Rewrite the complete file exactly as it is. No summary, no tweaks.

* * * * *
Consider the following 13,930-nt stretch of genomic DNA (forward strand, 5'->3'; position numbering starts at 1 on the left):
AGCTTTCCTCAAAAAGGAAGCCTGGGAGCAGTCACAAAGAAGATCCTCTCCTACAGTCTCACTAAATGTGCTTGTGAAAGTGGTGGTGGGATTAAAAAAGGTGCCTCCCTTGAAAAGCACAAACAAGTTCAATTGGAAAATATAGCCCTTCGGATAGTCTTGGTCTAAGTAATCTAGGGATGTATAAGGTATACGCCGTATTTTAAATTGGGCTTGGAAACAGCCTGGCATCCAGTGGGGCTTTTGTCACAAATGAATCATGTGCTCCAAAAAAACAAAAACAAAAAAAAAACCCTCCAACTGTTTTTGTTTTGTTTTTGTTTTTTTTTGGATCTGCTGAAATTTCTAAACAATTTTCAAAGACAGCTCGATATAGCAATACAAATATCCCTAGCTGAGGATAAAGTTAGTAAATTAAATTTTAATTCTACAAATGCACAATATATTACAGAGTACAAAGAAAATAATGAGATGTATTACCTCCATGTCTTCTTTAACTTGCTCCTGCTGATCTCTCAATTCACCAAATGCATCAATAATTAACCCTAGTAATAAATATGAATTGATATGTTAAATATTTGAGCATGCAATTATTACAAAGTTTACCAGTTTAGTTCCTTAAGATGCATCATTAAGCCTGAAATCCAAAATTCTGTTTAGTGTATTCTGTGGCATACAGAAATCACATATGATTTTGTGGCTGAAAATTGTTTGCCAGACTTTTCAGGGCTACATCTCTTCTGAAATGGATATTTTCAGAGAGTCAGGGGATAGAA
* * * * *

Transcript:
Consider the following 13,930-nt stretch of genomic DNA (forward strand, 5'->3'; position numbering starts at 1 on the left):
AGCTTTCCTCAAAAAGGAAGCCTGGGAGCAGTCACAAAGAAGATCCTCTCCTACAGTCTCACTAAATGTGCTTGTGAAAGTGGTGGTGGGATTAAAAAAGGTGCCTCCCTTGAAAAGCACAAACAAGTTCAATTGGAAAATATAGCCCTTCGGATAGTCTTGGTCTAAGTAATCTAGGGATGTATAAGGTATACGCCGTATTTTAAATTGGGCTTGGAAACAGCCTGGCATCCAGTGGGGCTTTTGTCACAAATGAATCATGTGCTCCAAAAAAACAAAAACAAAAAAAAAACCCTCCAACTGTTTTTGTTTTGTTTTTGTTTTTTTTTGGATCTGCTGAAATTTCTAAACAATTTTCAAAGACAGCTCGATATAGCAATACAAATATCCCTAGCTGAGGATAAAGTTAGTAAATTAAATTTTAATTCTACAAATGCACAATATATTACAGAGTACAAAGAAAATAATGAGATGTATTACCTCCATGTCTTCTTTAACTTGCTCCTGCTGATCTCTCAATTCACCAAATGCATCAATAATTAACCCTAGTAATAAATATGAATTGATATGTTAAATATTTGAGCATGCAATTATTACAAAGTTTACCAGTTTAGTTCCTTAAGATGCATCATTAAGCCTGAAATCCAAAATTCTGTTTAGTGTATTCTGTGGCATACAGAAATCACATATGATTTTGTGGCTGAAAATTGTTTGCCAGACTTTTCAGGGCTACATCTCTTCTGAAATGGATATTTTCAGAGAGTCAGGGGATAGAA